Saakashvili the Rash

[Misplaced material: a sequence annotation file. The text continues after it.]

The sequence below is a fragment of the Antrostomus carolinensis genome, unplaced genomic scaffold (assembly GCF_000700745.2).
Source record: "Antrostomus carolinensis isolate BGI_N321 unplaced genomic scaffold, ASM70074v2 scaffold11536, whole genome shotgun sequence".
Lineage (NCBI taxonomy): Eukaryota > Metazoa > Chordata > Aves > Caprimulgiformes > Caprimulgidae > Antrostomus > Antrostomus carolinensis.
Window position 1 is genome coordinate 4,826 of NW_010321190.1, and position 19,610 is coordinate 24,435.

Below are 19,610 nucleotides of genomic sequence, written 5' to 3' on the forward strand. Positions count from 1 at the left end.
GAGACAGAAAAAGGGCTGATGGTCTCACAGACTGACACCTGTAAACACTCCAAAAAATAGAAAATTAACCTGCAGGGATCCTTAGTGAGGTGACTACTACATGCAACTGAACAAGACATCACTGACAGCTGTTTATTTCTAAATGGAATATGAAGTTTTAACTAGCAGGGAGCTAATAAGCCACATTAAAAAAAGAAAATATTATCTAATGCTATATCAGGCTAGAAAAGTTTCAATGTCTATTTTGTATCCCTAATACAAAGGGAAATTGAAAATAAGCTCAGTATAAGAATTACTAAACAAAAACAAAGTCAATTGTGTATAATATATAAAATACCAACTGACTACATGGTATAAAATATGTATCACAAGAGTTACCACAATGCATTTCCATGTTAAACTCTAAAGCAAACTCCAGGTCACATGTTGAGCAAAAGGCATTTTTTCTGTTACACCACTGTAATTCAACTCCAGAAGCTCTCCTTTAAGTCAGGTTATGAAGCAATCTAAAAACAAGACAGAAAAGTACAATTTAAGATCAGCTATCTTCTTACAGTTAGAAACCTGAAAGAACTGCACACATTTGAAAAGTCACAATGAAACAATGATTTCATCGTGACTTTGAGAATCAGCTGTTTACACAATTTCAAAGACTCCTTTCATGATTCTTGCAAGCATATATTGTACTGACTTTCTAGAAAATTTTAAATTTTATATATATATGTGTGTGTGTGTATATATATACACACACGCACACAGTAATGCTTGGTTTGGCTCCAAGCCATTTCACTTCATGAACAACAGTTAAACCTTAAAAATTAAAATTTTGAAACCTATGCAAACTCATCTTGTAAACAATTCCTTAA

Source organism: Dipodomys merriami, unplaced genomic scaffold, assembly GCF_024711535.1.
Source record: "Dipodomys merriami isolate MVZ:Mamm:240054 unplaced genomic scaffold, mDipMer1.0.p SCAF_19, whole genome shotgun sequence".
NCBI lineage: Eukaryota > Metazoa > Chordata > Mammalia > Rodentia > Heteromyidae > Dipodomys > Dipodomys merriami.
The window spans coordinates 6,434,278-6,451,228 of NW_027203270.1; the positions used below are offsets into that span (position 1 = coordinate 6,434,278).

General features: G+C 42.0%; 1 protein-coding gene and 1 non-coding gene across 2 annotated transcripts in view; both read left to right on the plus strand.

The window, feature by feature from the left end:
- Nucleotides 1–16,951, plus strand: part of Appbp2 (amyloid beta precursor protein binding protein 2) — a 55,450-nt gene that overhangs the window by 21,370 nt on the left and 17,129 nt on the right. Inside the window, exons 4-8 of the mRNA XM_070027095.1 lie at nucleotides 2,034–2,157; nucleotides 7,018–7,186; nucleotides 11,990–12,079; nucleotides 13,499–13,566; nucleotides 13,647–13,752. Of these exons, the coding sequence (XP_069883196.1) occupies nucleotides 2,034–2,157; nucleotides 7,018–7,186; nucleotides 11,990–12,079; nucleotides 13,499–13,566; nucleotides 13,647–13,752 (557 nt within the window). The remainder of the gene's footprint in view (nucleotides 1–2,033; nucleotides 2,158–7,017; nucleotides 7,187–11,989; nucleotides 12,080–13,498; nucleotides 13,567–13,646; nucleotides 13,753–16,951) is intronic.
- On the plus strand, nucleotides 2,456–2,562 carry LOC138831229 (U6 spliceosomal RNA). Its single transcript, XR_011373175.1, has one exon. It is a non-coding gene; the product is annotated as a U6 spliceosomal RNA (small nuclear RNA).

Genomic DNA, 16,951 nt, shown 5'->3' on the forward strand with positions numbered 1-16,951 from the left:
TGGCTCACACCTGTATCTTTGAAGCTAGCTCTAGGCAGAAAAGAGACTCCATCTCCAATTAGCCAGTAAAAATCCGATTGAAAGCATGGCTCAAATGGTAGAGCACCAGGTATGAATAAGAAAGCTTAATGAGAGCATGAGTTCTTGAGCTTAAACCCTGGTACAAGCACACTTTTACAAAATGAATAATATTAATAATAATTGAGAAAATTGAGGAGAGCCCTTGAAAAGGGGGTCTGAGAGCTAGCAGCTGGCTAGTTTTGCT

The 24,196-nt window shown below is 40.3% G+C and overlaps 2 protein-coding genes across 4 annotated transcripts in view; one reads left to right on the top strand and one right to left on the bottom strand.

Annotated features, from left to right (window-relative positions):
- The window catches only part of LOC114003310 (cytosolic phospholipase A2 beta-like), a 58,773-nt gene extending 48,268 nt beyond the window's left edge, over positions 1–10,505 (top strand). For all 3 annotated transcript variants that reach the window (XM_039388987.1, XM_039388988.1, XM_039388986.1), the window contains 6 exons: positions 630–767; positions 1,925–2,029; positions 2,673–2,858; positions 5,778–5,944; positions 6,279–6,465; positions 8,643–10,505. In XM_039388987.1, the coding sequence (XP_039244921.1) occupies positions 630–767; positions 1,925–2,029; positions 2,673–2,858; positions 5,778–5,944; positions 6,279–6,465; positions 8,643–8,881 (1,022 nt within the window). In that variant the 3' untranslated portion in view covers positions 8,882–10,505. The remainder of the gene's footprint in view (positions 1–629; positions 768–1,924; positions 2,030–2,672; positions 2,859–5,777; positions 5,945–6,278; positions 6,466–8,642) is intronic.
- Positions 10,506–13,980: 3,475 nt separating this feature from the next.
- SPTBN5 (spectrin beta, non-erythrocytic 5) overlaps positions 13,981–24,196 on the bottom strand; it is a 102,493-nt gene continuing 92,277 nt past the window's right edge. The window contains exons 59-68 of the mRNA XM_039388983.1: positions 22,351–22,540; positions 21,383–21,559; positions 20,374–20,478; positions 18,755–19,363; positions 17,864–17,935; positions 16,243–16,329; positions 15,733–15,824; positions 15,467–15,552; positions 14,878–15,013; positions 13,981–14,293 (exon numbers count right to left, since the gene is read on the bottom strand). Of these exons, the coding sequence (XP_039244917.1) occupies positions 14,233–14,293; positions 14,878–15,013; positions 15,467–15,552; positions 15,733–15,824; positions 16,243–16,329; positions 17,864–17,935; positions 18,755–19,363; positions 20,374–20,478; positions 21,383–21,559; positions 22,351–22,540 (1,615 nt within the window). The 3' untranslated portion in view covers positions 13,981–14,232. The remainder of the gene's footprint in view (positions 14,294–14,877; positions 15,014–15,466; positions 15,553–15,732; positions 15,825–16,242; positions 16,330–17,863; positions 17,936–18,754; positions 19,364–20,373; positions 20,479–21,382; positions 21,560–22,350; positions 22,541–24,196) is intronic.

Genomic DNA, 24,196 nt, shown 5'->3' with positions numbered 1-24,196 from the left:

The image of Georgian President Eduard Shevardnadze being rushed out of the back door of parliament by armed guards in order to avoid the protesters of the «Rose Revolution» on November 23, 2003, sent shock waves around the world. The «White Fox» of the Caucasus, as the last foreign minister to serve in the Soviet Union had been dubbed for his political wisdom and knack for maintaining the balances in such a volatile region, had been dethroned and a new star was rising. His name was Mikheil Saakashvili, American-educated and presentable. He was spotted in New York, where he worked in a law firm, by Zurab Zhvania, a recruiter for Shevardnadze of bright young Georgians. Saakashvili quickly rose through the ranks of Shevardnadze’s party and his administrations, managing eventually to topple him and get himself elected, at age 36, to the presidency. The United States and NATO saw in him the kind of leader they needed in the energy-rich and strategically crucial region, and he went far beyond their expectations. Completely ignoring the «Russian factor» and delicate geostrategic balances, he pursued a risky – for Moscow – pro-Western policy, going as far as applying for NATO membership and making an enemy of the mighty neighbor. The rash Saakashvili has persistently baited the «Russian bear» and has been warned by Vladimir Putin. Saakashvili crossed the Rubicon when he invaded South Ossetia. He led his weakened country to war against a giant and is now threatening to blow the Caucasus wide open. Did he really believe that he could win such a conflict, even if his army had received a few years’ training from American experts and some modern weaponry from the West and Ukraine? Probably not. He probably misread the messages from America and Europe, hoping they would step in to help and take on Russia. All indications are that he was wrong and the chances are that he will very soon pay a hefty political price.